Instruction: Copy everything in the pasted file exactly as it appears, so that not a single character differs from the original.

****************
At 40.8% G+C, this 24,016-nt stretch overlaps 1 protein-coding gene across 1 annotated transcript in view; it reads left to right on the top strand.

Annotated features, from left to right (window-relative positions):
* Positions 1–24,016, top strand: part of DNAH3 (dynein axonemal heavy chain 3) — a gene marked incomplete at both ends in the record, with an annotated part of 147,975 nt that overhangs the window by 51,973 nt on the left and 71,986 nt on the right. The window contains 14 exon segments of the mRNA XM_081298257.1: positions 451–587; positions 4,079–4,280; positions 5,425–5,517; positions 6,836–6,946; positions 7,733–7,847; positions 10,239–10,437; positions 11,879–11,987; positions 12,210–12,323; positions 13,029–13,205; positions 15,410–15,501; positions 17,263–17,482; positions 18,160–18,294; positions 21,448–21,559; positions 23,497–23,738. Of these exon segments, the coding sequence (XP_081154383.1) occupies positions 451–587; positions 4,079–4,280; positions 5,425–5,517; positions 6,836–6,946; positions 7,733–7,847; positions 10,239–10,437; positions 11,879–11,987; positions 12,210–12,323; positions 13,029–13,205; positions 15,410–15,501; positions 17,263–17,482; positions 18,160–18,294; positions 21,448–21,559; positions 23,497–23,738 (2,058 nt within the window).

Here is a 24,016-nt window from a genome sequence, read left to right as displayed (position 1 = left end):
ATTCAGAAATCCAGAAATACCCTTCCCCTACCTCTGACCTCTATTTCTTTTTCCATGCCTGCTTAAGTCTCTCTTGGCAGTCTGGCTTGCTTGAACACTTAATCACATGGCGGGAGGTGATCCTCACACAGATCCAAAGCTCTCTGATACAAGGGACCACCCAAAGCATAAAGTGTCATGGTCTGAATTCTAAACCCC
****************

At 40.8% G+C, this 24,016-nt stretch overlaps 1 protein-coding gene across 1 annotated transcript in view; it reads left to right on the top strand.

Annotated features, from left to right (window-relative positions):
* Positions 1–24,016, top strand: part of DNAH3 (dynein axonemal heavy chain 3) — a gene marked incomplete at both ends in the record, with an annotated part of 147,975 nt that overhangs the window by 51,973 nt on the left and 71,986 nt on the right. The window contains 14 exon segments of the mRNA XM_081298257.1: positions 451–587; positions 4,079–4,280; positions 5,425–5,517; positions 6,836–6,946; positions 7,733–7,847; positions 10,239–10,437; positions 11,879–11,987; positions 12,210–12,323; positions 13,029–13,205; positions 15,410–15,501; positions 17,263–17,482; positions 18,160–18,294; positions 21,448–21,559; positions 23,497–23,738. Of these exon segments, the coding sequence (XP_081154383.1) occupies positions 451–587; positions 4,079–4,280; positions 5,425–5,517; positions 6,836–6,946; positions 7,733–7,847; positions 10,239–10,437; positions 11,879–11,987; positions 12,210–12,323; positions 13,029–13,205; positions 15,410–15,501; positions 17,263–17,482; positions 18,160–18,294; positions 21,448–21,559; positions 23,497–23,738 (2,058 nt within the window).

Here is a 24,016-nt window from a genome sequence, read left to right as displayed (position 1 = left end):
ATTCAGAAATCCAGAAATACCCTTCCCCTACCTCTGACCTCTATTTCTTTTTCCATGCCTGCTTAAGTCTCTCTTGGCAGTCTGGCTTGCTTGAACACTTAATCACATGGCGGGAGGTGATCCTCACACAGATCCAAAGCTCTCTGATACAAGGGACCACCCAAAGCATAAAGTGTCATGGTCTGAATTCTAAACCCC